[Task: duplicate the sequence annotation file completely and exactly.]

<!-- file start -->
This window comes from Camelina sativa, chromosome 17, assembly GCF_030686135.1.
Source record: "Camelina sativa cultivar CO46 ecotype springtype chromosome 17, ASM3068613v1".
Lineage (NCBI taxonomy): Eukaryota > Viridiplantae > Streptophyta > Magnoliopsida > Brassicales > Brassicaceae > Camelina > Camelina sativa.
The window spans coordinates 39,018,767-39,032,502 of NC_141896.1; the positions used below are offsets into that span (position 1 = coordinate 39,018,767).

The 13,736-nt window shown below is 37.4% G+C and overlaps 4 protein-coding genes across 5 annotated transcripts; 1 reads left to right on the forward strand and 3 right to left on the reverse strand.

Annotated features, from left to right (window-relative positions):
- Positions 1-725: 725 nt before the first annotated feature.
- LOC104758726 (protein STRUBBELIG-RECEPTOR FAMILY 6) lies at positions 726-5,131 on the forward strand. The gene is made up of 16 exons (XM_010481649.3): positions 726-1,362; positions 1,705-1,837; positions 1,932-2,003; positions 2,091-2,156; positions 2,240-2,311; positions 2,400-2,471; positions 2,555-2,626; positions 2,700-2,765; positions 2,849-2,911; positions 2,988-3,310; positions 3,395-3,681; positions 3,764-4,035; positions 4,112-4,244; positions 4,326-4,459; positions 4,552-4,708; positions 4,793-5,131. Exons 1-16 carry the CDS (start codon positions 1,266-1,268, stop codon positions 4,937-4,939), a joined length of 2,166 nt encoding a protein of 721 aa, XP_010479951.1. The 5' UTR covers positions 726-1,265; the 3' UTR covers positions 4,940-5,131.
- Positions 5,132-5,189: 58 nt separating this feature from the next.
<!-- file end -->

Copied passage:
This window comes from Camelina sativa, chromosome 17, assembly GCF_030686135.1.
Source record: "Camelina sativa cultivar CO46 ecotype springtype chromosome 17, ASM3068613v1".
Lineage (NCBI taxonomy): Eukaryota > Viridiplantae > Streptophyta > Magnoliopsida > Brassicales > Brassicaceae > Camelina > Camelina sativa.
The window spans coordinates 39,018,767-39,032,502 of NC_141896.1; the positions used below are offsets into that span (position 1 = coordinate 39,018,767).

The 13,736-nt window shown below is 37.4% G+C and overlaps 4 protein-coding genes across 5 annotated transcripts; 1 reads left to right on the forward strand and 3 right to left on the reverse strand.

Annotated features, from left to right (window-relative positions):
- Positions 1-725: 725 nt before the first annotated feature.
- LOC104758726 (protein STRUBBELIG-RECEPTOR FAMILY 6) lies at positions 726-5,131 on the forward strand. The gene is made up of 16 exons (XM_010481649.3): positions 726-1,362; positions 1,705-1,837; positions 1,932-2,003; positions 2,091-2,156; positions 2,240-2,311; positions 2,400-2,471; positions 2,555-2,626; positions 2,700-2,765; positions 2,849-2,911; positions 2,988-3,310; positions 3,395-3,681; positions 3,764-4,035; positions 4,112-4,244; positions 4,326-4,459; positions 4,552-4,708; positions 4,793-5,131. Exons 1-16 carry the CDS (start codon positions 1,266-1,268, stop codon positions 4,937-4,939), a joined length of 2,166 nt encoding a protein of 721 aa, XP_010479951.1. The 5' UTR covers positions 726-1,265; the 3' UTR covers positions 4,940-5,131.
- Positions 5,132-5,189: 58 nt separating this feature from the next.